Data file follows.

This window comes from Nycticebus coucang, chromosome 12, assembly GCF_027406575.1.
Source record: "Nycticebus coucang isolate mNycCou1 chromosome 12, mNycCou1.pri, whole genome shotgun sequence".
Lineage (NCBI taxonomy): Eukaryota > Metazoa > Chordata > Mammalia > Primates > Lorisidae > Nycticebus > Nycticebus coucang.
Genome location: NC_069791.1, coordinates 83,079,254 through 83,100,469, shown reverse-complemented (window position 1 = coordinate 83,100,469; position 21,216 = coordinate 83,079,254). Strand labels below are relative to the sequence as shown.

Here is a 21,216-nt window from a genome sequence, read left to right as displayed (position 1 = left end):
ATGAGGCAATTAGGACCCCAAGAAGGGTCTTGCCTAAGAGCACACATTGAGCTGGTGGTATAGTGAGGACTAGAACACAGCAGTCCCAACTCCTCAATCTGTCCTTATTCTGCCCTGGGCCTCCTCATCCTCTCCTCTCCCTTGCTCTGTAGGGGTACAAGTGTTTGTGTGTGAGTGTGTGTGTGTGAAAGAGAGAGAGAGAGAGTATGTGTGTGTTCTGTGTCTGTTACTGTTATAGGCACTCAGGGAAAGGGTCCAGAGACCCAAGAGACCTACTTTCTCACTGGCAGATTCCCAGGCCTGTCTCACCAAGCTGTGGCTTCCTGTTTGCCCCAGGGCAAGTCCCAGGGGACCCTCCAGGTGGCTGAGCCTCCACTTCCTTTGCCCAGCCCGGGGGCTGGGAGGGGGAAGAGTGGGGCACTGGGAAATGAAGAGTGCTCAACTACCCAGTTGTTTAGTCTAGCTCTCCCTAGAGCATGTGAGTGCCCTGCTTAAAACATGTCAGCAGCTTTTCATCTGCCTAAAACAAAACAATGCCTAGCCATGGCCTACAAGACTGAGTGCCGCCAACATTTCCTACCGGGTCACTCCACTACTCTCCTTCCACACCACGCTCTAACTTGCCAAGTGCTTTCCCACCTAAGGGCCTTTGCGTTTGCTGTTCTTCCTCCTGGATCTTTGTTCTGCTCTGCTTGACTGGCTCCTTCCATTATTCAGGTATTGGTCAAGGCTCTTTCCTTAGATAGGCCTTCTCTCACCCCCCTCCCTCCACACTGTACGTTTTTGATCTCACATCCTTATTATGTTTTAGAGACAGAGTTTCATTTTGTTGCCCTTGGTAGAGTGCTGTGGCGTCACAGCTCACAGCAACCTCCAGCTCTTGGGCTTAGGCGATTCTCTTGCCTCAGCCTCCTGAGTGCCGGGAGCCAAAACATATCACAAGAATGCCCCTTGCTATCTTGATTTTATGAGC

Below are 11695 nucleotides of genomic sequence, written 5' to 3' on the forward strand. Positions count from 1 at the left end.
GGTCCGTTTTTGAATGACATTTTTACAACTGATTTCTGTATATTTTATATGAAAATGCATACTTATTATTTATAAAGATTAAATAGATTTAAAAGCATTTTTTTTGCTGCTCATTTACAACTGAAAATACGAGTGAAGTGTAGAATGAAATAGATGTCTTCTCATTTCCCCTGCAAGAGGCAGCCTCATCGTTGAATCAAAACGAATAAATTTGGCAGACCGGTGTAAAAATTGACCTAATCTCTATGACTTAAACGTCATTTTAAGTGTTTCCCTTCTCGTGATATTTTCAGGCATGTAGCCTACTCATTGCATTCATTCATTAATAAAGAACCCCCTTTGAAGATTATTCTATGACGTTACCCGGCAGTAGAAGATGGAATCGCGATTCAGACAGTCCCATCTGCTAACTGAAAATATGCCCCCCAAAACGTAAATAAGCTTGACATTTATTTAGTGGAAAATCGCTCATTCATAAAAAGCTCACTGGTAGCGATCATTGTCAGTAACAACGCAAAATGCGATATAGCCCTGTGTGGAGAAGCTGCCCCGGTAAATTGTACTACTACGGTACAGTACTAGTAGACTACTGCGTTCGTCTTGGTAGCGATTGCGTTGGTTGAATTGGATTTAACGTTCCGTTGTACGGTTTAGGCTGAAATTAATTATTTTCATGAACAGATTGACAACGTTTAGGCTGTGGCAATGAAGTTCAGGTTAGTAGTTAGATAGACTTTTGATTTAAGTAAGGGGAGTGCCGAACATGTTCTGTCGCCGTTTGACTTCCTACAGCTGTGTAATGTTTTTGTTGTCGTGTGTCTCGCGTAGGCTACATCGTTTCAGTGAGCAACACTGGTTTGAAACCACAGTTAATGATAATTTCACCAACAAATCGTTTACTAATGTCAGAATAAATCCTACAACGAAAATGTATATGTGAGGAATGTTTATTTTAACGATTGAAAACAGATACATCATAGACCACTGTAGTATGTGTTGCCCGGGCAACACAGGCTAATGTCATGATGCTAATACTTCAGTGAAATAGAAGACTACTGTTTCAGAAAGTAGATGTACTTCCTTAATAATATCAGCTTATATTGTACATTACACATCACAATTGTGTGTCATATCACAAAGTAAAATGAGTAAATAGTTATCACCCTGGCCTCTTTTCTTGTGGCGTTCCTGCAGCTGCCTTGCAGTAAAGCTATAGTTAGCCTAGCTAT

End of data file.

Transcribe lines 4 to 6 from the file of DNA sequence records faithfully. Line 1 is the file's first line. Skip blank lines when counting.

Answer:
Genome location: NC_069791.1, coordinates 83,079,254 through 83,100,469, shown reverse-complemented (window position 1 = coordinate 83,100,469; position 21,216 = coordinate 83,079,254). Strand labels below are relative to the sequence as shown.

Here is a 21,216-nt window from a genome sequence, read left to right as displayed (position 1 = left end):
ATGAGGCAATTAGGACCCCAAGAAGGGTCTTGCCTAAGAGCACACATTGAGCTGGTGGTATAGTGAGGACTAGAACACAGCAGTCCCAACTCCTCAATCTGTCCTTATTCTGCCCTGGGCCTCCTCATCCTCTCCTCTCCCTTGCTCTGTAGGGGTACAAGTGTTTGTGTGTGAGTGTGTGTGTGTGAAAGAGAGAGAGAGAGAGTATGTGTGTGTTCTGTGTCTGTTACTGTTATAGGCACTCAGGGAAAGGGTCCAGAGACCCAAGAGACCTACTTTCTCACTGGCAGATTCCCAGGCCTGTCTCACCAAGCTGTGGCTTCCTGTTTGCCCCAGGGCAAGTCCCAGGGGACCCTCCAGGTGGCTGAGCCTCCACTTCCTTTGCCCAGCCCGGGGGCTGGGAGGGGGAAGAGTGGGGCACTGGGAAATGAAGAGTGCTCAACTACCCAGTTGTTTAGTCTAGCTCTCCCTAGAGCATGTGAGTGCCCTGCTTAAAACATGTCAGCAGCTTTTCATCTGCCTAAAACAAAACAATGCCTAGCCATGGCCTACAAGACTGAGTGCCGCCAACATTTCCTACCGGGTCACTCCACTACTCTCCTTCCACACCACGCTCTAACTTGCCAAGTGCTTTCCCACCTAAGGGCCTTTGCGTTTGCTGTTCTTCCTCCTGGATCTTTGTTCTGCTCTGCTTGACTGGCTCCTTCCATTATTCAGGTATTGGTCAAGGCTCTTTCCTTAGATAGGCCTTCTCTCACCCCCCTCCCTCCACACTGTACGTTTTTGATCTCACATCCTTATTATGTTTTAGAGACAGAGTTTCATTTTGTTGCCCTTGGTAGAGTGCTGTGGCGTCACAGCTCACAGCAACCTCCAGCTCTTGGGCTTAGGCGATTCTCTTGCCTCAGCCTCCTGAGTGCCGGGAGCCAAAACATATCACAAGAATGCCCCTTGCTATCTTGATTTTATGAGC